Cited PatentFiling datePublication dateApplicantTitle
US5534254 *Oct 7, 1993Jul 9, 1996Chiron CorporationBiosynthetic binding proteins for immuno-targeting
US5876691 *Dec 5, 1994Mar 2, 1999Cancer Research Campaign Technology LimitedAntibody against carcionembryonic antigen (CEA)
US6171578 *Apr 14, 1999Jan 9, 2001Diatide, Inc.Benzodiazepine derivatives for imaging thrombi
US6342219 *Apr 28, 2000Jan 29, 2002Board Of Regents, The University Of Texas SystemAntibody compositions for selectively inhibiting VEGF
USRE35500 *Feb 16, 1995May 6, 1997Aberlyn Capital Management Limited PartnershipDirect radiolabeling of antibodies and other proteins with technetium or rhenium
Referenced by
Citing PatentFiling datePublication dateApplicantTitle
US7273924May 23, 1997Sep 25, 2007Philogen S.P.A.Antibodies to the ED-B domain of fibronectin, their construction and uses
US7785591Oct 14, 2005Aug 31, 2010Morphosys AgIdentification and characterization of function-blocking anti-ED-B-fibronectin antibodies
US8097254Apr 12, 2004Jan 17, 2012Eidgenossische Technische Hochschule ZurichSpecific binding molecules for scintigraphy, conjugates containing them and therapeutic method for treatment of angiogenesis
US8703143Aug 21, 2007Apr 22, 2014Philogen S.P.A.Antibodies of the ED-B domain of fibronectin, their construction and uses
US9096670Oct 4, 2013Aug 4, 2015Philogen S.P.A.Antibodies of the ED-B domain of fibronectin, their construction and uses
US20030045681 *Apr 28, 1999Mar 6, 2003Anthony J. ZelanoSpecific binding molecules for scintigraphy, conjugates containing them and therapeutic method for treatment of angiogenesis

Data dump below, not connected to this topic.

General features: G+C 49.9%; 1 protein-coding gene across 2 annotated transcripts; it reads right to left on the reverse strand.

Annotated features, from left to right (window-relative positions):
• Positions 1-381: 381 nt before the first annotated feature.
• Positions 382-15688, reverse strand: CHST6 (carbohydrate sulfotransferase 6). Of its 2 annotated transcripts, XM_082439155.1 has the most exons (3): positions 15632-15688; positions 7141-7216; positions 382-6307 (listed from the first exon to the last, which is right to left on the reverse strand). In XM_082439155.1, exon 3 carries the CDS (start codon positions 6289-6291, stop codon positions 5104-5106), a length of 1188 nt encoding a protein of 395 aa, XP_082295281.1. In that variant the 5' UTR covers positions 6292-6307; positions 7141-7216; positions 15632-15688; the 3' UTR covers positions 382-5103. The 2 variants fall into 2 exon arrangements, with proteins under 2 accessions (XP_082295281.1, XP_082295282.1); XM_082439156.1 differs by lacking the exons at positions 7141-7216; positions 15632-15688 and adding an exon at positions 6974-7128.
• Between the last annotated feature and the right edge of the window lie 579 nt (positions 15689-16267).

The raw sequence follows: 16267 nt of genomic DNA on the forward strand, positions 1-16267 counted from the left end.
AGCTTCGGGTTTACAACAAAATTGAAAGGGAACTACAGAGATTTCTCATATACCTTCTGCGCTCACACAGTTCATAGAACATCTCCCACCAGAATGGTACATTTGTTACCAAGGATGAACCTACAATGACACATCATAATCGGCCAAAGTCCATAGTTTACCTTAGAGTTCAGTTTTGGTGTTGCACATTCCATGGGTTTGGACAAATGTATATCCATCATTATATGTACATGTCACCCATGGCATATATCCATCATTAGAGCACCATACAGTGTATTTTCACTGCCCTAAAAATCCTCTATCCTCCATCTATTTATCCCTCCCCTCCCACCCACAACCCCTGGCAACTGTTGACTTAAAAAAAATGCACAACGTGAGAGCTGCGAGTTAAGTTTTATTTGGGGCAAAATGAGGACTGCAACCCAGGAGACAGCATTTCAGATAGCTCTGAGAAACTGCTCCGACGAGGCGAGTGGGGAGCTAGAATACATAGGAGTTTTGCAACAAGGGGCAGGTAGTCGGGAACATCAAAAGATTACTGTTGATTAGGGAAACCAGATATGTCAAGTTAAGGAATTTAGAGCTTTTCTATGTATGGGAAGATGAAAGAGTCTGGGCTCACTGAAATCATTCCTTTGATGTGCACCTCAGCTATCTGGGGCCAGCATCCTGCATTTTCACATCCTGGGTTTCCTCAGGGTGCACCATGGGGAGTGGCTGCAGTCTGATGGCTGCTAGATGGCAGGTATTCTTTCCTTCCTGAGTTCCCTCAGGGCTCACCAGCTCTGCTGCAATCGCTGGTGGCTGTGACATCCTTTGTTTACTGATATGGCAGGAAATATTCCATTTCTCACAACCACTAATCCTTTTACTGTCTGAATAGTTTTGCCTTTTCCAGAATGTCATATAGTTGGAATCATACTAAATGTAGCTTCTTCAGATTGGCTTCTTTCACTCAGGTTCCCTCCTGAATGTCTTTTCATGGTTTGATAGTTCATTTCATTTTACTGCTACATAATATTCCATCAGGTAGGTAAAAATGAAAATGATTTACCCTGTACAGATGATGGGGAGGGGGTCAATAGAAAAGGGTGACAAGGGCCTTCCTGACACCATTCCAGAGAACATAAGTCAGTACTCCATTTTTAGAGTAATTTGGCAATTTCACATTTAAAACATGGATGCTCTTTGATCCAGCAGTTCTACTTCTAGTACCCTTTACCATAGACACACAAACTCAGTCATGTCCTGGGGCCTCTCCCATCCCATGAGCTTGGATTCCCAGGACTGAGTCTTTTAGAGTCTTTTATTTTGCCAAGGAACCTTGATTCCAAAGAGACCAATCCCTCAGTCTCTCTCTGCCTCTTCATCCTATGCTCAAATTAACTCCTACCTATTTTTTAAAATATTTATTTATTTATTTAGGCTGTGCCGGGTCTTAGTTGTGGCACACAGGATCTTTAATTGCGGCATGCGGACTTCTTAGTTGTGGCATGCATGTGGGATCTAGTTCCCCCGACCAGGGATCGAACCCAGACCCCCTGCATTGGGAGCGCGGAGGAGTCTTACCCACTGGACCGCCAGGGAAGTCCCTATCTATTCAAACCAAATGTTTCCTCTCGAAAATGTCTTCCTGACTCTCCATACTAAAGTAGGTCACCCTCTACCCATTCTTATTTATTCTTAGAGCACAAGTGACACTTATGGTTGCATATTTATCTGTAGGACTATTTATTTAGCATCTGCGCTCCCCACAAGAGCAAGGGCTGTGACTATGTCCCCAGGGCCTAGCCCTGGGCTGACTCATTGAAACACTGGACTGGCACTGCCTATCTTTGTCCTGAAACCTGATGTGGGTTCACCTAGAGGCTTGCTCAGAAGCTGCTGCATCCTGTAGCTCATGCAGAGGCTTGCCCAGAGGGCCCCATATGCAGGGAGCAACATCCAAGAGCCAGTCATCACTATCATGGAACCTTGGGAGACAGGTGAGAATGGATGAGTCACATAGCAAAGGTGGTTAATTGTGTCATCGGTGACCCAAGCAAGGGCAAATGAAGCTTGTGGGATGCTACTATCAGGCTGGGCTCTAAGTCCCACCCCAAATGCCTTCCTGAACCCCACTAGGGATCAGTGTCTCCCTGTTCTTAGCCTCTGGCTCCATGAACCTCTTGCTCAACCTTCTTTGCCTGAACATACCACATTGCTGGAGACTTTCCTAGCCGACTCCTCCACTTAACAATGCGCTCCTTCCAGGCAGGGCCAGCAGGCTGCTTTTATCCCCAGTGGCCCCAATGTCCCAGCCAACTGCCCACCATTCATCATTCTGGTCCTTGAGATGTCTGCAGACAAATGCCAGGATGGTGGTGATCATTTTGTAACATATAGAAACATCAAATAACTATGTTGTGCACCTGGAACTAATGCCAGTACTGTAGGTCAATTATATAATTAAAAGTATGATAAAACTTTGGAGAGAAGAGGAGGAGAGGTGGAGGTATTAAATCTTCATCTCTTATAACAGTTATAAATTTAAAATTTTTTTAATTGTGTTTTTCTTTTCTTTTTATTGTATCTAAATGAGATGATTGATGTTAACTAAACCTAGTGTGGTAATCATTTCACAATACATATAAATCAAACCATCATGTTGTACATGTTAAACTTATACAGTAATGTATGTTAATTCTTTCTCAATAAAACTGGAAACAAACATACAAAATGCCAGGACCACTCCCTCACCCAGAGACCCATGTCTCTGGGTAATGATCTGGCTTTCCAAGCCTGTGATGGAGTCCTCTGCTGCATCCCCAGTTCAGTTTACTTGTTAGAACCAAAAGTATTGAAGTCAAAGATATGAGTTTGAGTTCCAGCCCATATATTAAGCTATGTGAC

US20030176663 *Dec 18, 2002Sep 18, 2003Eidgenossische Technische HochsculeSpecific binding molecules for scintigraphy
US20050221434 *Apr 14, 2005Oct 6, 2005Andreas MenradReceptor of the EDb-fibronectin domains
US20060039863 *Jul 20, 2005Feb 23, 2006Michael SchirnerUse of cyanine dyes for the diagnosis of disease associated with angiogenesis
US20060115428 *Oct 14, 2005Jun 1, 2006Andreas MenradIdentification and characterization of function-blocking anti-ED-B-fibronectin antibodies
US20060133994 *Apr 12, 2004Jun 22, 2006Dario NeriSpecific binding molecules for scintigraphy, conjugates containing them and therapeutic method for treatment of angiogenesis
US20080274099 *Aug 21, 2007Nov 6, 2008Dario NeriAntibodies of the ed-b domain of fibronectin, their construction and uses
US20090167755 *Dec 28, 2007Jul 2, 2009Voth Eric JMethod and system for generating surface models of geometric structures
CN104215668A *Aug 25, 2014Dec 17, 2014浙江大学Carbon dioxide sensor based on THEED (tetrahydroxyethyl ethylenediamine) fiber array and preparation method of carbon dioxide sensor
EP1619501A1 *Jul 22, 2004Jan 25, 2006Schering AGUse of cyanine dyes for the diagnosis of disease associated with angiogenesis
EP1816475A1 *Jul 22, 2004Aug 8, 2007Bayer Schering Pharma AktiengesellschaftUse of cyanine dyes for the diagnosis of disease associated with angiogenesis
WO2006008179A2 *Jul 22, 2005Jan 26, 2006Schering AgCyanine dyes conjugated with antibodies for the diagnosis of micrometastasis
WO2006008179A3 *Jul 22, 2005Jan 11, 2007Schering AgCyanine dyes conjugated with antibodies for the diagnosis of micrometastasis
Classifications
U.S. Classification424/1.69, 530/350
International ClassificationC07K19/00, A61K38/00, C12N15/09, C12P21/02, A61P35/00, A61K51/00, A61K47/48, C07K16/18, C07K16/44, C07K1/13, C12R1/84, C07K14/78, A61K51/08, A61K51/10, A61K9/00
Cooperative ClassificationA61K51/088, C07K2317/21, A61K51/08, A61K2039/505, A61K51/1018, A61K9/0024, C07K16/18, C07K2317/622
European ClassificationC07K16/18, A61K51/08, A61K51/10B18
Legal Events
DateCodeEventDescription
May 13, 2003ASAssignment
Owner name: SCHERING AKTIENGESELLSCHAFT, GERMANY
Free format text: ASSIGNMENT OF ASSIGNORS INTEREST;ASSIGNORS:HILGER, CHRISTOPH-STEPHAN;BERNDORFF, DIETMAR;DINKELBORG,LUDGER;AND OTHERS;REEL/FRAME:014063/0851;SIGNING DATES FROM 20030327 TO 20030428